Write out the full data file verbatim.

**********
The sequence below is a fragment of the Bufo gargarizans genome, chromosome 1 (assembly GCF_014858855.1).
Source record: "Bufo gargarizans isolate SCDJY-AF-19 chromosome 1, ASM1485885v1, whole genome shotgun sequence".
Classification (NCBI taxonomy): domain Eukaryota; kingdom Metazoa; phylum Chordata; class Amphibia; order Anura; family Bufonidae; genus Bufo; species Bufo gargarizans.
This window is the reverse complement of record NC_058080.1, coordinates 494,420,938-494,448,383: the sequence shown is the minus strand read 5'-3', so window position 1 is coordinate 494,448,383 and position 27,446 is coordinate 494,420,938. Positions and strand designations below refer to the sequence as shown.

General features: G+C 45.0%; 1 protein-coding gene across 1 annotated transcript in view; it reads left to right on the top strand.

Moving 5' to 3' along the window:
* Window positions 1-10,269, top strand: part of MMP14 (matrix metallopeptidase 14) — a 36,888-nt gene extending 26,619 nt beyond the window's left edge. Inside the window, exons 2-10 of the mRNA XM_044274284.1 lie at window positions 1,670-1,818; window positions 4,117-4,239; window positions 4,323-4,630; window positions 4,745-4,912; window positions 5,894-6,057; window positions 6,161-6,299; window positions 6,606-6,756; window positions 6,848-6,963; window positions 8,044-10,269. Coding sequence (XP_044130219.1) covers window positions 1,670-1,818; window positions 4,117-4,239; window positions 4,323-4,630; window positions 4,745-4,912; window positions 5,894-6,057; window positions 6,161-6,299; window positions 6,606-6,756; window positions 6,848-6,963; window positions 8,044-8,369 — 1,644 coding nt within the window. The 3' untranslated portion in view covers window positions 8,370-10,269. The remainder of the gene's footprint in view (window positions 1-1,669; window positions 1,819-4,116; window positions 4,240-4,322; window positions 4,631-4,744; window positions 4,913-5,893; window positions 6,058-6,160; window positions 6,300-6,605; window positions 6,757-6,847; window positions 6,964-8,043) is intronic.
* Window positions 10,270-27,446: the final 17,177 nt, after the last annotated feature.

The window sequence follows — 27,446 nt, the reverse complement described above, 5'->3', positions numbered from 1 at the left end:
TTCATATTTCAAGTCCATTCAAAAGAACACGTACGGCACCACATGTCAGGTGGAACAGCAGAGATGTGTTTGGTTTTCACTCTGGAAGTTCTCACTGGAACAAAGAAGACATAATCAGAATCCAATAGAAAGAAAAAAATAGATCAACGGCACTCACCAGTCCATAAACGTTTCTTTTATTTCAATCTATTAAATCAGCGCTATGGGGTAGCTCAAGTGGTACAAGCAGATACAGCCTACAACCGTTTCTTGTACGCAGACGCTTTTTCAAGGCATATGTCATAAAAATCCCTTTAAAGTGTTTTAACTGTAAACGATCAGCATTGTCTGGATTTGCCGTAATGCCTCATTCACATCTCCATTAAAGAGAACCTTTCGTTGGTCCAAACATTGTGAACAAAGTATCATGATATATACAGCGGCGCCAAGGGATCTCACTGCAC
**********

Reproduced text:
The sequence below is a fragment of the Bufo gargarizans genome, chromosome 1 (assembly GCF_014858855.1).
Source record: "Bufo gargarizans isolate SCDJY-AF-19 chromosome 1, ASM1485885v1, whole genome shotgun sequence".
Classification (NCBI taxonomy): domain Eukaryota; kingdom Metazoa; phylum Chordata; class Amphibia; order Anura; family Bufonidae; genus Bufo; species Bufo gargarizans.
This window is the reverse complement of record NC_058080.1, coordinates 494,420,938-494,448,383: the sequence shown is the minus strand read 5'-3', so window position 1 is coordinate 494,448,383 and position 27,446 is coordinate 494,420,938. Positions and strand designations below refer to the sequence as shown.

General features: G+C 45.0%; 1 protein-coding gene across 1 annotated transcript in view; it reads left to right on the top strand.

Moving 5' to 3' along the window:
* Window positions 1-10,269, top strand: part of MMP14 (matrix metallopeptidase 14) — a 36,888-nt gene extending 26,619 nt beyond the window's left edge. Inside the window, exons 2-10 of the mRNA XM_044274284.1 lie at window positions 1,670-1,818; window positions 4,117-4,239; window positions 4,323-4,630; window positions 4,745-4,912; window positions 5,894-6,057; window positions 6,161-6,299; window positions 6,606-6,756; window positions 6,848-6,963; window positions 8,044-10,269. Coding sequence (XP_044130219.1) covers window positions 1,670-1,818; window positions 4,117-4,239; window positions 4,323-4,630; window positions 4,745-4,912; window positions 5,894-6,057; window positions 6,161-6,299; window positions 6,606-6,756; window positions 6,848-6,963; window positions 8,044-8,369 — 1,644 coding nt within the window. The 3' untranslated portion in view covers window positions 8,370-10,269. The remainder of the gene's footprint in view (window positions 1-1,669; window positions 1,819-4,116; window positions 4,240-4,322; window positions 4,631-4,744; window positions 4,913-5,893; window positions 6,058-6,160; window positions 6,300-6,605; window positions 6,757-6,847; window positions 6,964-8,043) is intronic.
* Window positions 10,270-27,446: the final 17,177 nt, after the last annotated feature.

The window sequence follows — 27,446 nt, the reverse complement described above, 5'->3', positions numbered from 1 at the left end:
TTCATATTTCAAGTCCATTCAAAAGAACACGTACGGCACCACATGTCAGGTGGAACAGCAGAGATGTGTTTGGTTTTCACTCTGGAAGTTCTCACTGGAACAAAGAAGACATAATCAGAATCCAATAGAAAGAAAAAAATAGATCAACGGCACTCACCAGTCCATAAACGTTTCTTTTATTTCAATCTATTAAATCAGCGCTATGGGGTAGCTCAAGTGGTACAAGCAGATACAGCCTACAACCGTTTCTTGTACGCAGACGCTTTTTCAAGGCATATGTCATAAAAATCCCTTTAAAGTGTTTTAACTGTAAACGATCAGCATTGTCTGGATTTGCCGTAATGCCTCATTCACATCTCCATTAAAGAGAACCTTTCGTTGGTCCAAACATTGTGAACAAAGTATCATGATATATACAGCGGCGCCAAGGGATCTCACTGCAC